Experts from across the country gathered last year at BWH to discuss the issue of gender inequity in biomedical research and the status of women’s health research. And the discussions and ideas stemming from that meeting did not end when it drew to a close. Instead, the summit and its resulting report and Call to Action set progress in motion on several fronts.
Following the summit, several members of Congress, including those who had participated in the summit, requested that the Government Accountability Office (GAO) look into the status of the 1993 NIH Revitalization Act, which mandated the inclusion of women and minorities in biomedical research. The GAO issued its report on the matter, titled, Better Oversight Needed to Help Ensure Continued Progress Including Women in Health Research, in October.
Later that month, U.S. Senator Elizabeth Warren, the keynote speaker at the Connors Center’s summit, and U.S. Senator Kirsten Gillibrand introduced the Cody Miller Patient Medication Information Act, which would require the information that is given to patients when they pick up their prescriptions to be standardized and consumer-friendly. This would enable patients to be better informed about how to use their drugs and about potential adverse side effects. The bill would also require that patients, including women and racial and ethnic minorities, have information on whether or not the drugs they are taking have been adequately tested on these groups, key recommendations from the Call to Action.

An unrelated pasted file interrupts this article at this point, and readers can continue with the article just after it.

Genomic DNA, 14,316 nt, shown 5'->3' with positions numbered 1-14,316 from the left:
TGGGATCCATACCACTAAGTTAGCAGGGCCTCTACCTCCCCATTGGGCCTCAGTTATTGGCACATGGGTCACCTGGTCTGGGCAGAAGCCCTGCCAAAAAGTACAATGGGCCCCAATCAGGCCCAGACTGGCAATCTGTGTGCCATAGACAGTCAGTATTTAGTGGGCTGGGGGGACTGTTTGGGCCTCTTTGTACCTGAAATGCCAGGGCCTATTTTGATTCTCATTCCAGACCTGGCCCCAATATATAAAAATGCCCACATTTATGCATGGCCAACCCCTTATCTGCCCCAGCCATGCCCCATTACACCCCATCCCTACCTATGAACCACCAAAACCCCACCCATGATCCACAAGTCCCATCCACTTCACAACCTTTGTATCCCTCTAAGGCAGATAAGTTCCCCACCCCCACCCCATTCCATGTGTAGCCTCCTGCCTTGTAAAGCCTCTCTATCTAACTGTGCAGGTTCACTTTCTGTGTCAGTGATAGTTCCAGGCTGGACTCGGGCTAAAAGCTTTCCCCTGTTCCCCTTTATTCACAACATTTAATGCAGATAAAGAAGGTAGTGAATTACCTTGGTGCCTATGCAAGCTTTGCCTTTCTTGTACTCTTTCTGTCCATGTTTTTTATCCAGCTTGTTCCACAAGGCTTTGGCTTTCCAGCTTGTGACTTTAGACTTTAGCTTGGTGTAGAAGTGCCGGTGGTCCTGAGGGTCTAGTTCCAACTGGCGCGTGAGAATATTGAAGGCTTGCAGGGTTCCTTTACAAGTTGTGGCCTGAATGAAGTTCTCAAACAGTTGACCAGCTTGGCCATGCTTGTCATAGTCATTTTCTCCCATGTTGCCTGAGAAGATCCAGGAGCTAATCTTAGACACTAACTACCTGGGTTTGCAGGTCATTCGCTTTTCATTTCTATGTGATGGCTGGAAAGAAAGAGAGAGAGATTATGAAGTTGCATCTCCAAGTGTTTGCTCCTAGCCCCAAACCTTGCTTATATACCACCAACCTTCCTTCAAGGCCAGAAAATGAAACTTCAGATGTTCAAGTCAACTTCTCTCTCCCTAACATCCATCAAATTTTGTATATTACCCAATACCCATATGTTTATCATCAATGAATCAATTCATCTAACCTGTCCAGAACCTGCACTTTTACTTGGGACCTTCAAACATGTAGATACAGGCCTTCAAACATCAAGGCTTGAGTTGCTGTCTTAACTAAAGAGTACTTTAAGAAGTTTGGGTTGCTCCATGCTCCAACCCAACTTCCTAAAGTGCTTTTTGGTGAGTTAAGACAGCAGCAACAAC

In addition, at the first National Policy & Science Summit on Women’s Cardiovascular Health, hosted by WomenHeart, major policy and program recommendations were announced to improve diagnosis and treatment of heart disease in women. Paula Johnson, MD, MPH who leads the Connors Center for Women’s Health and Gender Biology, was a keynote speaker at the event and joined more than 130 experts in making priority recommendations for the prevention, diagnosis and treatment of cardiovascular disease in women.
“We have the ability to bend the curve to improve the heart health of U.S. women, but only if we enact policies that make sex- and gender-specific research central in all research aimed at diagnosing, treating and preventing cardiovascular disease,” said Johnson.